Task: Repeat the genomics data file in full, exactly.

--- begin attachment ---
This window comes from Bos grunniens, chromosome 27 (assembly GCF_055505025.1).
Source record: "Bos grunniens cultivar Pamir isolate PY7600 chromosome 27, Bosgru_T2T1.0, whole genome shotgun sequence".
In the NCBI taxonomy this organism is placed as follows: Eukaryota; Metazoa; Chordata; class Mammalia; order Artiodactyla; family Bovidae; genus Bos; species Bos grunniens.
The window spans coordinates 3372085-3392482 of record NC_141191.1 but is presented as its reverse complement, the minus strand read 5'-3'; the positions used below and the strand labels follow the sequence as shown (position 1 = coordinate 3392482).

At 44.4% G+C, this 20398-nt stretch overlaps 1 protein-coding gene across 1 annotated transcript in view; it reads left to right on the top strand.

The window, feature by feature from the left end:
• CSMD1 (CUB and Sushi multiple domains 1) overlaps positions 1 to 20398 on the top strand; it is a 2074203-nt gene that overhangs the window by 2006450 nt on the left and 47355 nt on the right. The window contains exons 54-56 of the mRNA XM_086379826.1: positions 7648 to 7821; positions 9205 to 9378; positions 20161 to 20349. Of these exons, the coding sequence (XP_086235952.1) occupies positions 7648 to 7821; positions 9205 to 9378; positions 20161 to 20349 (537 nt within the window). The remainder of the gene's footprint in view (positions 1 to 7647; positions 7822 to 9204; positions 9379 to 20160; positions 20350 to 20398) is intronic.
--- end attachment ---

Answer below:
This window comes from Bos grunniens, chromosome 27 (assembly GCF_055505025.1).
Source record: "Bos grunniens cultivar Pamir isolate PY7600 chromosome 27, Bosgru_T2T1.0, whole genome shotgun sequence".
In the NCBI taxonomy this organism is placed as follows: Eukaryota; Metazoa; Chordata; class Mammalia; order Artiodactyla; family Bovidae; genus Bos; species Bos grunniens.
The window spans coordinates 3372085-3392482 of record NC_141191.1 but is presented as its reverse complement, the minus strand read 5'-3'; the positions used below and the strand labels follow the sequence as shown (position 1 = coordinate 3392482).

At 44.4% G+C, this 20398-nt stretch overlaps 1 protein-coding gene across 1 annotated transcript in view; it reads left to right on the top strand.

The window, feature by feature from the left end:
• CSMD1 (CUB and Sushi multiple domains 1) overlaps positions 1 to 20398 on the top strand; it is a 2074203-nt gene that overhangs the window by 2006450 nt on the left and 47355 nt on the right. The window contains exons 54-56 of the mRNA XM_086379826.1: positions 7648 to 7821; positions 9205 to 9378; positions 20161 to 20349. Of these exons, the coding sequence (XP_086235952.1) occupies positions 7648 to 7821; positions 9205 to 9378; positions 20161 to 20349 (537 nt within the window). The remainder of the gene's footprint in view (positions 1 to 7647; positions 7822 to 9204; positions 9379 to 20160; positions 20350 to 20398) is intronic.